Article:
Skype Releases Open SDK 108

An anonymous reader writes "SkypeKit gives Linux developers access to core functionality, allowing Linux developers to add video, calling, and instant messaging features to desktop applications. The SDK also comes with the freshly royalty-free SILK codec for high-end audio. Skype is hoping that the inclusion of SILK will popularize the codec, extending its reach. Currently, the SkypeKit beta is only available for Linux on an invite-only basis, with Windows and Mac versions planned in coming weeks. The SDK does not cover Android or Mac, an odd choice considering the announcement of SkypeKit championed itself for extending the functionality of Skype to multiple platforms and devices. Including smartphones in the SDK seems like an obvious move." Ars Technica has a rundown, too.

Ubuntu Replaces F-Spot With Shotwell 361

climenole writes "Finally! The much discussed F-Spot vs. Shotwell battle is over. The new default image organizer app for Ubuntu Maverick 10.10 is going to be Shotwell. This is a much-needed change; F-Spot was simply not enough. Most of the times when I tried F-Spot, it just keeps crashing on me. Shotwell on the other hand feels a lot more solid and is better integrated with the GNOME desktop. Shotwell is also completely devoid of Mono."

Adobe (Temporarily?) Kills 64-Bit Flash For Linux 272

An anonymous reader writes "It seems that with the release of the 10.1 security patches, Adobe has, at least temporarily, killed 64-bit Flash for Linux. The statement says: 'The Flash Player 10.1 64-bit Linux beta is closed. We remain committed to delivering 64-bit support in a future release of Flash Player. No further information is available at this time. Please feel free to continue your discussions on the Flash Player 10.1 desktop forums.' The 64-bit forum has been set to read-only."

Submission + - Google Researcher Issues How-To on Attacking XP 2

theodp writes: A Google engineer today published attack code that exploits a zero-day vulnerability in Windows XP, giving hackers a new way to hijack and infect systems with malware. But other security experts objected to the way the Google engineer disclosed the bug — just five days after it was reported to Microsoft — and said the move is more evidence of the ongoing, and increasingly public, war between the two giants.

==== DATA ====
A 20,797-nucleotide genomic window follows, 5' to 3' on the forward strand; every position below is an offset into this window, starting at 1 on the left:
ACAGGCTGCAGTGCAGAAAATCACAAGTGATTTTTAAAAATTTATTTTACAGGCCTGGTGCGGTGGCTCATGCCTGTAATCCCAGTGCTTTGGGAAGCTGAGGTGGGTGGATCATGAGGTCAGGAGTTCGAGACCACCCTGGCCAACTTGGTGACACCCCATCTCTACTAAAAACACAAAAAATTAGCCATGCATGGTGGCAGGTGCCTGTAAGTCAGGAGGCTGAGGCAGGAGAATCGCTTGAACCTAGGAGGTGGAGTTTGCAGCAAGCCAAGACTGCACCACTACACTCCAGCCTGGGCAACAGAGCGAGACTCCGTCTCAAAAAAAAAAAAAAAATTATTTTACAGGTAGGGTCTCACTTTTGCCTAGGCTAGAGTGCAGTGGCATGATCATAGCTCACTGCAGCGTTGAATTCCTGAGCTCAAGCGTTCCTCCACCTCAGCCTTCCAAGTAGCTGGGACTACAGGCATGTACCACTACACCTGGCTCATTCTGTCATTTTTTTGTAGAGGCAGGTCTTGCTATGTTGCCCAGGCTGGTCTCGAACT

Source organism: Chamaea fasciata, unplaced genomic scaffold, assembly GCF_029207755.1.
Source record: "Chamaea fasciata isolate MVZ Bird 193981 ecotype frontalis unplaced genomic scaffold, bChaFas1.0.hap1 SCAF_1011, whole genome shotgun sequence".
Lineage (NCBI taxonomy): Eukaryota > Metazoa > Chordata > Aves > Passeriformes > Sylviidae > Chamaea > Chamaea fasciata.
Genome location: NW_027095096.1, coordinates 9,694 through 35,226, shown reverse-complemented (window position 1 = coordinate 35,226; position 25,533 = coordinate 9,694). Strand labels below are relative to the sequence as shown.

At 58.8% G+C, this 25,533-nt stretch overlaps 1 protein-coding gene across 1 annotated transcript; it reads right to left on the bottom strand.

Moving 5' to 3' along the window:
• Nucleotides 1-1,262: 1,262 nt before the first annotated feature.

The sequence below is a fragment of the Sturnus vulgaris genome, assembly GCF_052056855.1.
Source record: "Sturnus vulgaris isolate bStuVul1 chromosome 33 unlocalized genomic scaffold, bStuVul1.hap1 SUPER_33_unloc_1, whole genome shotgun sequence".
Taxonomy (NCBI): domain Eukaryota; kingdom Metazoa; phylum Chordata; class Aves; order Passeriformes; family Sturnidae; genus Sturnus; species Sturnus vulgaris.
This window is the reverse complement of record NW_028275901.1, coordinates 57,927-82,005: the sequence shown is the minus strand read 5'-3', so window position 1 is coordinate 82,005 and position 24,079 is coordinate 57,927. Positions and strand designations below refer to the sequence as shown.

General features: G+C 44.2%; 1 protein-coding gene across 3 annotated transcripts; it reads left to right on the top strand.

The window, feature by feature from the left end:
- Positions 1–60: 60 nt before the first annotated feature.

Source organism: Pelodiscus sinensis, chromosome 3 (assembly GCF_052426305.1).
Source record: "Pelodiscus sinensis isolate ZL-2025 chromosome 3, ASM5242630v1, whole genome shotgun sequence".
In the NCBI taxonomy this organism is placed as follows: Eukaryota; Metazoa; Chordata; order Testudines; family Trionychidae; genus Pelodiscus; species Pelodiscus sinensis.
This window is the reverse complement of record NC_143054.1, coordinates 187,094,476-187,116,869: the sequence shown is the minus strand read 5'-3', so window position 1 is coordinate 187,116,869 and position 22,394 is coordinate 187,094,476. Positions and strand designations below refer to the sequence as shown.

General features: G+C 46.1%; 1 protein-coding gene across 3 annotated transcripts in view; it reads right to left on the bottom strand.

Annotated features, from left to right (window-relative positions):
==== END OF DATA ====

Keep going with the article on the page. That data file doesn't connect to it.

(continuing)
Submission + - Judge rejects SCO's motion for a new trial (

An anonymous reader writes: A judge has rejected SCO's motion for a new trial in the company's dispute over UNIX intellectual property ownership. The ruling validates a verdict that was issued in April by a jury which determined that Novell, and not SCO, is the rightful owner of the UNIX SVRX copyrights. This means that SCO cannot continue to pursue its litigation against IBM and other Linux users. "There was substantial evidence that Novell made an intentional decision to retain ownership of the copyrights," the Judge wrote in his decision. "The Court finds that the verdict is not clearly, decidedly, or overwhelmingly against the weight of the evidence. Therefore, SCO is not entitled to a new trial."

Gulf Oil Spill Disaster — Spawn of the Living Dead 228

grrlscientist writes "A recently published study, intended to provide data to commercial fisheries in the Gulf of Mexico so they maximize their catch of Yellowfin Tuna, Thunnus albacares, whilst avoiding bycatch of critically endangered Atlantic (Northern) Bluefin Tuna, Thunnus thynnus, suggests that the Deepwater Horizon oil leak may devastate the endangered Atlantic bluefin population, causing it to completely collapse or possibly go extinct."

A Genetically Engineered Fly That Can Smell Light 111

An anonymous reader writes "It sounds like a cool — if somewhat pointless — super-powered insect: a fly that can smell light! Researchers added a light-sensitive protein to a fruit fly's olfactory neurons, which caused the neurons to fire when the fly was exposed to a certain wavelength of blue light. Adding the protein specifically to neurons that respond to good smells, like bananas, makes for a light-seeking fly."

If we could sell our experiences for what they cost us, we would all be millionaires. -- Abigail Van Buren